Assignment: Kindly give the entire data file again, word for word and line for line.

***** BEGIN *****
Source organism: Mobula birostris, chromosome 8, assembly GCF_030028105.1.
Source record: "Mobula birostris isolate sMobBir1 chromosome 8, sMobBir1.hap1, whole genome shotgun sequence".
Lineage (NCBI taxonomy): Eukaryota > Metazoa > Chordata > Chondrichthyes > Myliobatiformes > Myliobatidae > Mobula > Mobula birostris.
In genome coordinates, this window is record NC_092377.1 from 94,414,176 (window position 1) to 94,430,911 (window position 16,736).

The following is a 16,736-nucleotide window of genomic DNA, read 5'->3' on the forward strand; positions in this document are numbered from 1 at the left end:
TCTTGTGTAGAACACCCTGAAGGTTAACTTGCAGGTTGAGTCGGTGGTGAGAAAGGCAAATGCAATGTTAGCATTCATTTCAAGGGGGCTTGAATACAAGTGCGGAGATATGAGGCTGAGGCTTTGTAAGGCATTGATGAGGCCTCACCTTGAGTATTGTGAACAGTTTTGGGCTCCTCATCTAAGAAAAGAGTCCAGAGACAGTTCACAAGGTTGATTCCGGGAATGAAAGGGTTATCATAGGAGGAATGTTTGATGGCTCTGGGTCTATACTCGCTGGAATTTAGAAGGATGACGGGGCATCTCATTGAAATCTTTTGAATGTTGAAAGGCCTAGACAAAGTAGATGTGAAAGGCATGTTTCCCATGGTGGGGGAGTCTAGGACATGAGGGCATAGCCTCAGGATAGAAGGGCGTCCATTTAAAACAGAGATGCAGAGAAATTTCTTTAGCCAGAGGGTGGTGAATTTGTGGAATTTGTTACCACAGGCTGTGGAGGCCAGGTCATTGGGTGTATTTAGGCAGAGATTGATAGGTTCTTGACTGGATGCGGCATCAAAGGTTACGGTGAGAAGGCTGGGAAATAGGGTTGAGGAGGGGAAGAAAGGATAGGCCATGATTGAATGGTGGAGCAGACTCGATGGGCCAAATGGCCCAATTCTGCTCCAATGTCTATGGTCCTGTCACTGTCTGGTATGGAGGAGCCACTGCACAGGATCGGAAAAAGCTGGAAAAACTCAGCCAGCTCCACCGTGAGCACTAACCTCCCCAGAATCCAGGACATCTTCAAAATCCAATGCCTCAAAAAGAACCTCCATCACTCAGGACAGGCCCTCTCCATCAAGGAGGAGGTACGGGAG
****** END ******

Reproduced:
Source organism: Mobula birostris, chromosome 8, assembly GCF_030028105.1.
Source record: "Mobula birostris isolate sMobBir1 chromosome 8, sMobBir1.hap1, whole genome shotgun sequence".
Lineage (NCBI taxonomy): Eukaryota > Metazoa > Chordata > Chondrichthyes > Myliobatiformes > Myliobatidae > Mobula > Mobula birostris.
In genome coordinates, this window is record NC_092377.1 from 94,414,176 (window position 1) to 94,430,911 (window position 16,736).

The following is a 16,736-nucleotide window of genomic DNA, read 5'->3' on the forward strand; positions in this document are numbered from 1 at the left end:
TCTTGTGTAGAACACCCTGAAGGTTAACTTGCAGGTTGAGTCGGTGGTGAGAAAGGCAAATGCAATGTTAGCATTCATTTCAAGGGGGCTTGAATACAAGTGCGGAGATATGAGGCTGAGGCTTTGTAAGGCATTGATGAGGCCTCACCTTGAGTATTGTGAACAGTTTTGGGCTCCTCATCTAAGAAAAGAGTCCAGAGACAGTTCACAAGGTTGATTCCGGGAATGAAAGGGTTATCATAGGAGGAATGTTTGATGGCTCTGGGTCTATACTCGCTGGAATTTAGAAGGATGACGGGGCATCTCATTGAAATCTTTTGAATGTTGAAAGGCCTAGACAAAGTAGATGTGAAAGGCATGTTTCCCATGGTGGGGGAGTCTAGGACATGAGGGCATAGCCTCAGGATAGAAGGGCGTCCATTTAAAACAGAGATGCAGAGAAATTTCTTTAGCCAGAGGGTGGTGAATTTGTGGAATTTGTTACCACAGGCTGTGGAGGCCAGGTCATTGGGTGTATTTAGGCAGAGATTGATAGGTTCTTGACTGGATGCGGCATCAAAGGTTACGGTGAGAAGGCTGGGAAATAGGGTTGAGGAGGGGAAGAAAGGATAGGCCATGATTGAATGGTGGAGCAGACTCGATGGGCCAAATGGCCCAATTCTGCTCCAATGTCTATGGTCCTGTCACTGTCTGGTATGGAGGAGCCACTGCACAGGATCGGAAAAAGCTGGAAAAACTCAGCCAGCTCCACCGTGAGCACTAACCTCCCCAGAATCCAGGACATCTTCAAAATCCAATGCCTCAAAAAGAACCTCCATCACTCAGGACAGGCCCTCTCCATCAAGGAGGAGGTACGGGAG